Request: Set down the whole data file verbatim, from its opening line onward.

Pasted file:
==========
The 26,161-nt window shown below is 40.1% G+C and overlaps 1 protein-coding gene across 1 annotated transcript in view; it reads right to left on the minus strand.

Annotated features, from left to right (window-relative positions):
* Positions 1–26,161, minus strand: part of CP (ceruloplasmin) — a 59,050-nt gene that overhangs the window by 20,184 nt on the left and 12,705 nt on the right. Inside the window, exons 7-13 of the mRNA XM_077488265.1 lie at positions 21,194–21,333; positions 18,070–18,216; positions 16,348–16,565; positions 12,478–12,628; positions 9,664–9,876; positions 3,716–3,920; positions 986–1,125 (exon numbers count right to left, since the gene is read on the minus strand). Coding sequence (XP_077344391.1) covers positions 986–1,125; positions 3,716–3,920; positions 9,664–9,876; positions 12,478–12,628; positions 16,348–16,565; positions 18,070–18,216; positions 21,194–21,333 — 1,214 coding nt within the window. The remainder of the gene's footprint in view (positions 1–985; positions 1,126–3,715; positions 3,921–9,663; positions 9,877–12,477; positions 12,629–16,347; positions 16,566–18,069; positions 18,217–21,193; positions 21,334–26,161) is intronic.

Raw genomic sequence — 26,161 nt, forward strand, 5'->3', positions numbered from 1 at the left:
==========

The 26,161-nt window shown below is 40.1% G+C and overlaps 1 protein-coding gene across 1 annotated transcript in view; it reads right to left on the minus strand.

Annotated features, from left to right (window-relative positions):
* Positions 1–26,161, minus strand: part of CP (ceruloplasmin) — a 59,050-nt gene that overhangs the window by 20,184 nt on the left and 12,705 nt on the right. Inside the window, exons 7-13 of the mRNA XM_077488265.1 lie at positions 21,194–21,333; positions 18,070–18,216; positions 16,348–16,565; positions 12,478–12,628; positions 9,664–9,876; positions 3,716–3,920; positions 986–1,125 (exon numbers count right to left, since the gene is read on the minus strand). Coding sequence (XP_077344391.1) covers positions 986–1,125; positions 3,716–3,920; positions 9,664–9,876; positions 12,478–12,628; positions 16,348–16,565; positions 18,070–18,216; positions 21,194–21,333 — 1,214 coding nt within the window. The remainder of the gene's footprint in view (positions 1–985; positions 1,126–3,715; positions 3,921–9,663; positions 9,877–12,477; positions 12,629–16,347; positions 16,566–18,069; positions 18,217–21,193; positions 21,334–26,161) is intronic.

Raw genomic sequence — 26,161 nt, forward strand, 5'->3', positions numbered from 1 at the left: